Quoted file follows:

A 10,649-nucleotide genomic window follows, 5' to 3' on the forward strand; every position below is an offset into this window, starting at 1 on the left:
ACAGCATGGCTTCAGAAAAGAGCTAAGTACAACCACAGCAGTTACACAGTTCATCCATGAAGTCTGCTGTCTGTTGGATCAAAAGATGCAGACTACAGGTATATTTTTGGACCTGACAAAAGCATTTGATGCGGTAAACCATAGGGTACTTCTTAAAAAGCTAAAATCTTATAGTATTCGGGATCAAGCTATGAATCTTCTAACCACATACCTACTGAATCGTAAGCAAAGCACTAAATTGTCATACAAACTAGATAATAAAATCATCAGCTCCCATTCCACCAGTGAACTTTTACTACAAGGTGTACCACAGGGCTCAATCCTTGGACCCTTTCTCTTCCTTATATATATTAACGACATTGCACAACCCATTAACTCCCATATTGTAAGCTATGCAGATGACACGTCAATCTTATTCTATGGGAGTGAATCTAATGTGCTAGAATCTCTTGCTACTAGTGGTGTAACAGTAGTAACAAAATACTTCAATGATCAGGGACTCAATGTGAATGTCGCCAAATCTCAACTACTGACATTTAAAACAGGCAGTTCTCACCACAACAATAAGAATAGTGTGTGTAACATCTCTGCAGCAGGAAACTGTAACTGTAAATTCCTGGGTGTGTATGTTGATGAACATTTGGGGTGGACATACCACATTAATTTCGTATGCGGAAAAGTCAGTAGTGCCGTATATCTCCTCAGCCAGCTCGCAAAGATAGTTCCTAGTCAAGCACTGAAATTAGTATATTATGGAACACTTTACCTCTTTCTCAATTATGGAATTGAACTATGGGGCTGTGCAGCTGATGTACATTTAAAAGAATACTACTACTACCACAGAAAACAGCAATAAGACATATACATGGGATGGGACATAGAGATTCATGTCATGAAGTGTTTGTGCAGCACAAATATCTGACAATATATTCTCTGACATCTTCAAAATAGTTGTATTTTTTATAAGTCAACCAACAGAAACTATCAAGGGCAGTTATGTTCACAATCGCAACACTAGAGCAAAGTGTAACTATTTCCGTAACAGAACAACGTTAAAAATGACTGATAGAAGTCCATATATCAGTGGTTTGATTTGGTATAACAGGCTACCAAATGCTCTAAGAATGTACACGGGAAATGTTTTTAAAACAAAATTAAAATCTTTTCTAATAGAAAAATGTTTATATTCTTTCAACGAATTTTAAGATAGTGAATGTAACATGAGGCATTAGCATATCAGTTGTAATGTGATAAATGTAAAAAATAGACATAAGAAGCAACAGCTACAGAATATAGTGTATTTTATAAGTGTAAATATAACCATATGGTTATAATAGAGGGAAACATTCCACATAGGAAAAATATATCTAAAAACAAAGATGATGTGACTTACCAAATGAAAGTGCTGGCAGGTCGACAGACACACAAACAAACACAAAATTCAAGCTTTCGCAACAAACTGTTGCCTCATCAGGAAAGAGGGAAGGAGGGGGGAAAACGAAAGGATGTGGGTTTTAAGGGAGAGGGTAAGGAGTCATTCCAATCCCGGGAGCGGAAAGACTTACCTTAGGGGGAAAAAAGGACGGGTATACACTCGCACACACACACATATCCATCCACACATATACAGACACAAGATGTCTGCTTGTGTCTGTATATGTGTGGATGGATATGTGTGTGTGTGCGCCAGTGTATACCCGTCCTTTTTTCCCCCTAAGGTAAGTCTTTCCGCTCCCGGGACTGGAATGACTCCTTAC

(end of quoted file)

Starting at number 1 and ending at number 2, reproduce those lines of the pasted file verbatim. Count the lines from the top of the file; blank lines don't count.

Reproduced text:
A 10,649-nucleotide genomic window follows, 5' to 3' on the forward strand; every position below is an offset into this window, starting at 1 on the left:
ACAGCATGGCTTCAGAAAAGAGCTAAGTACAACCACAGCAGTTACACAGTTCATCCATGAAGTCTGCTGTCTGTTGGATCAAAAGATGCAGACTACAGGTATATTTTTGGACCTGACAAAAGCATTTGATGCGGTAAACCATAGGGTACTTCTTAAAAAGCTAAAATCTTATAGTATTCGGGATCAAGCTATGAATCTTCTAACCACATACCTACTGAATCGTAAGCAAAGCACTAAATTGTCATACAAACTAGATAATAAAATCATCAGCTCCCATTCCACCAGTGAACTTTTACTACAAGGTGTACCACAGGGCTCAATCCTTGGACCCTTTCTCTTCCTTATATATATTAACGACATTGCACAACCCATTAACTCCCATATTGTAAGCTATGCAGATGACACGTCAATCTTATTCTATGGGAGTGAATCTAATGTGCTAGAATCTCTTGCTACTAGTGGTGTAACAGTAGTAACAAAATACTTCAATGATCAGGGACTCAATGTGAATGTCGCCAAATCTCAACTACTGACATTTAAAACAGGCAGTTCTCACCACAACAATAAGAATAGTGTGTGTAACATCTCTGCAGCAGGAAACTGTAACTGTAAATTCCTGGGTGTGTATGTTGATGAACATTTGGGGTGGACATACCACATTAATTTCGTATGCGGAAAAGTCAGTAGTGCCGTATATCTCCTCAGCCAGCTCGCAAAGATAGTTCCTAGTCAAGCACTGAAATTAGTATATTATGGAACACTTTACCTCTTTCTCAATTATGGAATTGAACTATGGGGCTGTGCAGCTGATGTACATTTAAAAGAATACTACTACTACCACAGAAAACAGCAATAAGACATATACATGGGATGGGACATAGAGATTCATGTCATGAAGTGTTTGTGCAGCACAAATATCTGACAATATATTCTCTGACATCTTCAAAATAGTTGTATTTTTTATAAGTCAACCAACAGAAACTATCAAGGGCAGTTATGTTCACAATCGCAACACTAGAGCAAAGTGTAACTATTTCCGTAACAGAACAACGTTAAAAATGACTGATAGAAGTCCATATATCAGTGGTTTGATTTGGTATAACAGGCTACCAAATGCTCTAAGAATGTACACGGGAAATGTTTTTAAAACAAAATTAAAATCTTTTCTAATAGAAAAATGTTTATATTCTTTCAACGAATTTTAAGATAGTGAATGTAACATGAGGCATTAGCATATCAGTTGTAATGTGATAAATGTAAAAAATAGACATAAGAAGCAACAGCTACAGAATATAGTGTATTTTATAAGTGTAAATATAACCATATGGTTATAATAGAGGGAAACATTCCACATAGGAAAAATATATCTAAAAACAAAGATGATGTGACTTACCAAATGAAAGTGCTGGCAGGTCGACAGACACACAAACAAACACAAAATTCAAGCTTTCGCAACAAACTGTTGCCTCATCAGGAAAGAGGGAAGGAGGGGGGAAAACGAAAGGATGTGGGTTTTAAGGGAGAGGGTAAGGAGTCATTCCAATCCCGGGAGCGGAAAGACTTACCTTAGGGGGAAAAAAGGACGGGTATACACTCGCACACACACACATATCCATCCACACATATACAGACACAAGATGTCTGCTTGTGTCTGTATATGTGTGGATGGATATGTGTGTGTGTGCGCCAGTGTATACCCGTCCTTTTTTCCCCCTAAGGTAAGTCTTTCCGCTCCCGGGACTGGAATGACTCCTTAC